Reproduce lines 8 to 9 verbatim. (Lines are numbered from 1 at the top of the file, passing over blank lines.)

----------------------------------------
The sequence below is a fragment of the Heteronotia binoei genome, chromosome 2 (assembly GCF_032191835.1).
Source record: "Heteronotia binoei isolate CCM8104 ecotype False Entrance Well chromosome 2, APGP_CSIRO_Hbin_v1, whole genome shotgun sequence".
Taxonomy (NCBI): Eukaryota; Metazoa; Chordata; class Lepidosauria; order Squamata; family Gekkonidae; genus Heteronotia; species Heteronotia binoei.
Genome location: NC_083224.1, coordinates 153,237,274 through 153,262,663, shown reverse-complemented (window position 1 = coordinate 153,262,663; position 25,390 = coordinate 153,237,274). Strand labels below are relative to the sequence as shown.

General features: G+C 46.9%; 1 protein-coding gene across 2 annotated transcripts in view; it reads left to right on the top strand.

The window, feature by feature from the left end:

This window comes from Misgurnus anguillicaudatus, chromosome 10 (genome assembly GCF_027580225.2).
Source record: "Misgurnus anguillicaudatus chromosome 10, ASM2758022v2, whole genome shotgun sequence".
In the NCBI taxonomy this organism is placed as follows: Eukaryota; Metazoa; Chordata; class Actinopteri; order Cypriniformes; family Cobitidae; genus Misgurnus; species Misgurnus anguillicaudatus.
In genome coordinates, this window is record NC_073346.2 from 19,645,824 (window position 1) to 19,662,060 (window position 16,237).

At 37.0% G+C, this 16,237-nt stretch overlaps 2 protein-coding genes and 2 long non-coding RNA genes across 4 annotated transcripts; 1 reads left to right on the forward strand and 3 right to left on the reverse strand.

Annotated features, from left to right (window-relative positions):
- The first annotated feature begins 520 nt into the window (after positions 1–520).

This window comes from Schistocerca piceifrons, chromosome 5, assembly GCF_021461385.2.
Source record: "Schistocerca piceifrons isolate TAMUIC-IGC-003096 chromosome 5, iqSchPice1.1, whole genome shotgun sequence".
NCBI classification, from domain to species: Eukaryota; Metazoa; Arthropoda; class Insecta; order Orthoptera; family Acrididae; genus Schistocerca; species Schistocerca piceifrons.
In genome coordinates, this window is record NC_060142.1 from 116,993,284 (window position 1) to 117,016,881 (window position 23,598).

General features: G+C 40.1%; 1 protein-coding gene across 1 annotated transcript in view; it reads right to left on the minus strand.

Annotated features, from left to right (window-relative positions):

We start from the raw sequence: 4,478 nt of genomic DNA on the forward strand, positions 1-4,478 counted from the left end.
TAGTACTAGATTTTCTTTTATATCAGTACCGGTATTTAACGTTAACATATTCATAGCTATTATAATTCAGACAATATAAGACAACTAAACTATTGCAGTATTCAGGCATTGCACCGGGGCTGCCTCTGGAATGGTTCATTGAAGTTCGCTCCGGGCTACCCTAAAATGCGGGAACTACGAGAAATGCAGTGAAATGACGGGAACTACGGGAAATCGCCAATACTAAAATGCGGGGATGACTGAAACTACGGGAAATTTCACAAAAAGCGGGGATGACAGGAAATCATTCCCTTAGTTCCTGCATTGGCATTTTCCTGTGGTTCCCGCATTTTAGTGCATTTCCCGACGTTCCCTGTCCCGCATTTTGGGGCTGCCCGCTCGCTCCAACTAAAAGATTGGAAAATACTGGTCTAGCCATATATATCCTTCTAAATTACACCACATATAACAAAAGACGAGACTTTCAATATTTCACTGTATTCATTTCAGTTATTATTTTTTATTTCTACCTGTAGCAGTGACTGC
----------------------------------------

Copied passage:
Source record: "Misgurnus anguillicaudatus chromosome 10, ASM2758022v2, whole genome shotgun sequence".
In the NCBI taxonomy this organism is placed as follows: Eukaryota; Metazoa; Chordata; class Actinopteri; order Cypriniformes; family Cobitidae; genus Misgurnus; species Misgurnus anguillicaudatus.